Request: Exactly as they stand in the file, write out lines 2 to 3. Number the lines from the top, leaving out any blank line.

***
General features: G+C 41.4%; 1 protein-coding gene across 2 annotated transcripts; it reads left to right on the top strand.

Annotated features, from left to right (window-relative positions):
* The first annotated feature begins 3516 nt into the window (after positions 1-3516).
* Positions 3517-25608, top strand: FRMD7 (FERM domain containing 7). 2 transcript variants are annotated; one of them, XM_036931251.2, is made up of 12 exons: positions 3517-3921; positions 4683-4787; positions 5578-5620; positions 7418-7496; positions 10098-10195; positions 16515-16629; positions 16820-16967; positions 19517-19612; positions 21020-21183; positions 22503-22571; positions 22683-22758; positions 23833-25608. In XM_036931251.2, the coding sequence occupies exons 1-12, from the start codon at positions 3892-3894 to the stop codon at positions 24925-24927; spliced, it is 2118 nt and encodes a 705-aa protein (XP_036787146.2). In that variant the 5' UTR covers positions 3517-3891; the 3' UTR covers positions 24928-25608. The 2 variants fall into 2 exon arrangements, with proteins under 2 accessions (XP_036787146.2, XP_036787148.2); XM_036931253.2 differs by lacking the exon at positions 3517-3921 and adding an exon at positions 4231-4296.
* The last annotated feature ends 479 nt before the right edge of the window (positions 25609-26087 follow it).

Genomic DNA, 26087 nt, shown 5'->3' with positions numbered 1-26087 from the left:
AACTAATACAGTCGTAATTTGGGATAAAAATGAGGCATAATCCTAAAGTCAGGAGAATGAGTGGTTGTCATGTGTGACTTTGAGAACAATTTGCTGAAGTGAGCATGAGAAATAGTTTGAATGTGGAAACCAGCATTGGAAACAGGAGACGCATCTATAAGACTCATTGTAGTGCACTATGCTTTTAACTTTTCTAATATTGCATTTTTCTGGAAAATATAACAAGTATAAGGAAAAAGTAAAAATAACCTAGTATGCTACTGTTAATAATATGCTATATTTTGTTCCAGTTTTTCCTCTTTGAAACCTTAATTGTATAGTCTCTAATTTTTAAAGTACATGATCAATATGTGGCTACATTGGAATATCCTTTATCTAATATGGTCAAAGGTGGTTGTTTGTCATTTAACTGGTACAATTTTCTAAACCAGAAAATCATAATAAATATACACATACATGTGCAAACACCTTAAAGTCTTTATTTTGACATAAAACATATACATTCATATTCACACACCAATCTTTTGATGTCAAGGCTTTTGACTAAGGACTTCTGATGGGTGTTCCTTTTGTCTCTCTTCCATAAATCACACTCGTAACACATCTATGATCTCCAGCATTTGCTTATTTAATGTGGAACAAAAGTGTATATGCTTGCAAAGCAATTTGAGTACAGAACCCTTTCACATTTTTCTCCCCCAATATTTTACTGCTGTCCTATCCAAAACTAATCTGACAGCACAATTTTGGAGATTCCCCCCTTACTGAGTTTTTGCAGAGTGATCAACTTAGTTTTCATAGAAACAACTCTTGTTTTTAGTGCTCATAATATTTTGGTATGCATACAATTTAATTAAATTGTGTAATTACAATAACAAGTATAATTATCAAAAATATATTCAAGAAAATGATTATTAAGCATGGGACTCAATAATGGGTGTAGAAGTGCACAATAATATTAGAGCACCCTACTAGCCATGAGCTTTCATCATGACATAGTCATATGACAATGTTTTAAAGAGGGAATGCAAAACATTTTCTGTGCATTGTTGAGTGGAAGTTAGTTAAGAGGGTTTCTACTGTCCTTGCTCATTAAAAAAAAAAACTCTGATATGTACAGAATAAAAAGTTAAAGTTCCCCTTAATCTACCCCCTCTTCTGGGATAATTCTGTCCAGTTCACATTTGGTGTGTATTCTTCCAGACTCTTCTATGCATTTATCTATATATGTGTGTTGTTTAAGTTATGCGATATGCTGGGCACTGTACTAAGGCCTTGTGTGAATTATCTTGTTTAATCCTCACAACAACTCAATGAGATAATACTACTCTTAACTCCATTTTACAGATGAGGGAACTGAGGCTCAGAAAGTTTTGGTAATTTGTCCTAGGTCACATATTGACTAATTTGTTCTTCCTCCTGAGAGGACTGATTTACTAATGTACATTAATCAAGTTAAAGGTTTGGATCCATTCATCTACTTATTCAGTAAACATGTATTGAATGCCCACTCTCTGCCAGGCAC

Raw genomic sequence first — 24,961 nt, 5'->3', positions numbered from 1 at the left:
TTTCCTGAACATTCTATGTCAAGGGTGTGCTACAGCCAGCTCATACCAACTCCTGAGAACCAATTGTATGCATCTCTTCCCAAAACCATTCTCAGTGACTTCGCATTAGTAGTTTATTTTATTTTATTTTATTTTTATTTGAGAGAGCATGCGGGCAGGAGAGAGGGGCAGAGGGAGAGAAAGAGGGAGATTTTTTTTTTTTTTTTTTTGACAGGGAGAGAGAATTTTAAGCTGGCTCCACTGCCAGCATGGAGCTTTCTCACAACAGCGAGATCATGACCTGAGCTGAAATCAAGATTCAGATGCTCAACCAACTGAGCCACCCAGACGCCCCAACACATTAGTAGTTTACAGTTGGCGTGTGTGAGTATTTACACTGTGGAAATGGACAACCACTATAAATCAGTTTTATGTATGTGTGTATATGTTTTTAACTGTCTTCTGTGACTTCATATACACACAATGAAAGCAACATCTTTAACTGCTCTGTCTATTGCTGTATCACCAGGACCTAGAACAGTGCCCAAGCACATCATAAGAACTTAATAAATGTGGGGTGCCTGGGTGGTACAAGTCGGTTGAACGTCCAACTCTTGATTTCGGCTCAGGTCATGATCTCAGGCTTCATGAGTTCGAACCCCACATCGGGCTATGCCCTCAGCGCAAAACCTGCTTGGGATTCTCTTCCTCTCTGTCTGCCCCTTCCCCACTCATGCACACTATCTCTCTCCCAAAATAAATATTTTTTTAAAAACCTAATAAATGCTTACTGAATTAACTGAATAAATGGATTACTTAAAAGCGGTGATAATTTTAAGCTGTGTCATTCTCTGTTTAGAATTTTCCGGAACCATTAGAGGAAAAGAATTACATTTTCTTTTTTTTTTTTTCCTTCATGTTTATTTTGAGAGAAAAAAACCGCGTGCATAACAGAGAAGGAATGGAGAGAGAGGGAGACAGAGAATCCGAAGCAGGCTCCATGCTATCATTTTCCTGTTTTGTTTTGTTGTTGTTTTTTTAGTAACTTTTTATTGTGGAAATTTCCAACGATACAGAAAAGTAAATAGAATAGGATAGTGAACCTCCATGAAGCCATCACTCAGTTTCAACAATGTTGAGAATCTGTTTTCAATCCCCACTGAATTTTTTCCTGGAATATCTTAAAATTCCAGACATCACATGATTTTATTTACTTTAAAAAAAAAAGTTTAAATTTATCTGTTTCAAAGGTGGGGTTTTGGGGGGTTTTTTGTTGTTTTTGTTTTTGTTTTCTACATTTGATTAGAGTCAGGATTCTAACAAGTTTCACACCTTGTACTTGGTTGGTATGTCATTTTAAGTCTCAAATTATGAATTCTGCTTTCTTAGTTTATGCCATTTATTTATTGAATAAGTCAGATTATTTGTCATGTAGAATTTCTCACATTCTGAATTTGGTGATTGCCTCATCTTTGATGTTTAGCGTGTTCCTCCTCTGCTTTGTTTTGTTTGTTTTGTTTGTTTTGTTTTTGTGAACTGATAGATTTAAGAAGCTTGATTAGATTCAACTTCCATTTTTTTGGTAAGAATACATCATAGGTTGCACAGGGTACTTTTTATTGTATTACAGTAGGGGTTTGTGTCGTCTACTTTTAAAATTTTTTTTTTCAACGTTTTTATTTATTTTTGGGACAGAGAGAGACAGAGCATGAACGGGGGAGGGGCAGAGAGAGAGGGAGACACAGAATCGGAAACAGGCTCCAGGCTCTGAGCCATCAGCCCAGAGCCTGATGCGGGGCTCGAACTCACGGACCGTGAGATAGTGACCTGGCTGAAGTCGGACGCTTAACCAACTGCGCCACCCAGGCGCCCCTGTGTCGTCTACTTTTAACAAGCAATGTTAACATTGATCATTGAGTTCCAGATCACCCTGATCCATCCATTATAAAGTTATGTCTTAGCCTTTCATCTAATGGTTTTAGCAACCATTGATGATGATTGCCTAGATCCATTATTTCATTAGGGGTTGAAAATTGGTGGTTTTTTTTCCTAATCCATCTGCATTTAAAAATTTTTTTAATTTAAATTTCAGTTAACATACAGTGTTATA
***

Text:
Annotated features, from left to right (window-relative positions):
* The first annotated feature begins 3516 nt into the window (after positions 1-3516).